Lin Hao is something of a celebrity. During the Sichuan earthquake in 2008, the 9 year-old was one of the first students to climb out of the rubble but went back into the ruins to pull out two of his classmates. Asked why he risked his life to save others, the ‘Little Hero’ replied: “I was the hall monitor, it was my job to look after my classmates.”
Lin was later picked to hold the hand of former basketball star Yao Ming as he led the Chinese Olympic team into the arena at the Beijing Games in 2008 (see our profile of Lin in issue 20).
Today China’s ‘Little Hero’ has a new role. Lin, now 15, has launched a TV career in which the Sichuan native plays a child who leads the fight during the Sino-Japanese War that began in 1937. The series, which is available online, is called Fight the Devils Everywhere (Japanese are often called guizi in China, which means devil in Mandarin).
The premiere of the show comes at a time when Beijing is waging propaganda war with Tokyo. Just last week the People’s Daily unveiled an online game that allows users to shoot Japanese ‘war criminals’. The state-run newspaper says the game’s purpose – called Shoot the Devils, naturally enough – is to expose “the crimes of the Japanese invaders” and make internet users “forever remember history”.
In fact, the newspaper released an earlier version of the game in December with more of a domestic focus. Called Shoot the Corrupt Officials it was a hit: 200,000 users played it in one week.
Nevertheless, shooting war criminals seems to be a lot more popular. Xinhua claims that over a million people were squeezing the trigger on the Japanese in just 10 days. Noting its popularity, a video gaming company then released a new offering named WWII OL (World War Two Online) that not only allows gamers to dispose of war criminals at their leisure, but also to take over Japan itself.
Tensions between China and Japan heightened last November when Beijing declared an air defence zone in the East China Sea. They then worsened in late December when Japanese Prime Minister Abe Shinzo visited the controversial Yasukuni Shrine, which commemorates 14 Class-A war criminals as well as other Japanese war dead. Beijing named Abe an “unwelcome” person – a remark widely seen as an indication that it was ruling out high-level dialogue with Tokyo for the foreseeable future.
Meanwhile Beijing continues to stir up Japan’s militarist past. On the same day that Shoot the Devils was released, China’s top legislative body, the Standing Committee of the National People’s Congress, ratified two new national days: September 3 to mark Japan’s defeat in World War Two and December 13 to commemorate the victims of the 1937 Nanjing Massacre.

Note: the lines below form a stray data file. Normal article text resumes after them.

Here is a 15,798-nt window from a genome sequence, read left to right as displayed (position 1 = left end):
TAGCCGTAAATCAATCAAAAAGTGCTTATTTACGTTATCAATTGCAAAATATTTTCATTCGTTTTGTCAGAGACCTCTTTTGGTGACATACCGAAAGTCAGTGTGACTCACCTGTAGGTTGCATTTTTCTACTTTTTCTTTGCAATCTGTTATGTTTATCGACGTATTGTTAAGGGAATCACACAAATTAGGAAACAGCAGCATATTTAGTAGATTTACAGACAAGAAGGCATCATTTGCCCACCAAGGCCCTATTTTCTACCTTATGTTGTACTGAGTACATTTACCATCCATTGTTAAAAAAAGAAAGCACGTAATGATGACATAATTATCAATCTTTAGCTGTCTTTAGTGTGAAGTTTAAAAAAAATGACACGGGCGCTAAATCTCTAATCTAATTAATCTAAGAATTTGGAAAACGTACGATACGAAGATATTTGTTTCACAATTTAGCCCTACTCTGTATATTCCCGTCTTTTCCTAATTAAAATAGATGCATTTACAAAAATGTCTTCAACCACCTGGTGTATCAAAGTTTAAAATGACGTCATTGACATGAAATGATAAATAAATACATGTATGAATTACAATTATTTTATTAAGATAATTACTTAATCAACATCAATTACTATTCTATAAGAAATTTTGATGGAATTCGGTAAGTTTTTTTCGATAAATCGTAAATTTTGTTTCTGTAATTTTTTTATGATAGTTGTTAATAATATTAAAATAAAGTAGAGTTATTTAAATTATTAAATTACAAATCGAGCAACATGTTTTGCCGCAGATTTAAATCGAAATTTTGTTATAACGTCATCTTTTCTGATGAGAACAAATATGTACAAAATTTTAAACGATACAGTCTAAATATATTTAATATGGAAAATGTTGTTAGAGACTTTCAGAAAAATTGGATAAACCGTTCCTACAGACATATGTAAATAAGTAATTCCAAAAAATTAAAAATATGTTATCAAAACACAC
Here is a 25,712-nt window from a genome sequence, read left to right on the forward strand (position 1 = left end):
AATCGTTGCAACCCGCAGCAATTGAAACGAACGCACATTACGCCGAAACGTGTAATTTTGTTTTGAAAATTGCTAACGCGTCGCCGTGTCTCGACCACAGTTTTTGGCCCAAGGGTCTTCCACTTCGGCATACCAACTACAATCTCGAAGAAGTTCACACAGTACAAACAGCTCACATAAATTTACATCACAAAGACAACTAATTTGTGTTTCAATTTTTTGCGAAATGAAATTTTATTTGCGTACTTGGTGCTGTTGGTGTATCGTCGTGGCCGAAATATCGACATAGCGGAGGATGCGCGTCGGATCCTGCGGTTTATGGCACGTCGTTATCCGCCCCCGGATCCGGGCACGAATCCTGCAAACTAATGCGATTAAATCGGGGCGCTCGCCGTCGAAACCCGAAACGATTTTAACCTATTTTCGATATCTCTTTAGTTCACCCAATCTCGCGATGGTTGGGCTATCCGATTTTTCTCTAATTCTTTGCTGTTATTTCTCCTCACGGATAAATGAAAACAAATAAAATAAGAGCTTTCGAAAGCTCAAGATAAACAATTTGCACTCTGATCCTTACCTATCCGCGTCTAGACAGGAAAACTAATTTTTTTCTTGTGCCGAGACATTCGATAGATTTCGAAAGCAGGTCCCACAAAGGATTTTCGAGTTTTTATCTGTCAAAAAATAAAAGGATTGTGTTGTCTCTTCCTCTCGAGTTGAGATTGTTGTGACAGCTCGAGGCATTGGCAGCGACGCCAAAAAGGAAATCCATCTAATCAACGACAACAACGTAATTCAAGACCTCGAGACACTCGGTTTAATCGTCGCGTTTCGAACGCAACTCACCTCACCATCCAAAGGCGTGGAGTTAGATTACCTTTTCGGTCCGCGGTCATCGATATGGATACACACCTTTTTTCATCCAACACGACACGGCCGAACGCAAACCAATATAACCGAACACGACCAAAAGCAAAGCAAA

Neither commemoration offers a day off work. But a commentary in the People’s Daily made clear that the new national days were intended to revive memories about Japan’s wartime behaviour. “Victory Day is a time for celebration, but also for alertness. The spectre of Japanese militarism still haunts us,” the newspaper warned. But Bloomberg Businessweek said that Beijing might as well have renamed the dates as “Hate-Japan days”.
President Xi Jinping also wants to turn minds back to the 1940s. Apparently, he planned to use his trip to Germany later this month to remind Japan once more of its wartime atrocities. Reuters has reported that Xi asked to visit the Holocaust Memorial in Berlin to note Germany’s atonement for the horrors of Nazism. This he wanted to favourably contrast to Japan’s own war record and its version of the conflict’s history (provocatively a governor at broadcaster NHK recently denied that the Rape of Nanking had even happened).
But Berlin wasn’t keen on Xi’s travel plan. “The Holocaust is a no go area,” an insider told Reuters, adding that Germany didn’t want to get dragged into the dispute between China and Japan.
However, China has since denied the report. The Chinese ambassador to Germany told reporters no such visit was ever discussed.
© ChinTell Ltd. All rights reserved.
Exclusively sponsored by HSBC.
The Week in China website and the weekly magazine publications are owned and maintained by ChinTell Limited, Hong Kong. Neither HSBC nor any member of the HSBC group of companies ("HSBC") endorses the contents and/or is involved in selecting, creating or editing the contents of the Week in China website or the Week in China magazine. The views expressed in these publications are solely the views of ChinTell Limited and do not necessarily reflect the views or investment ideas of HSBC. No responsibility will therefore be assumed by HSBC for the contents of these publications or for the errors or omissions therein.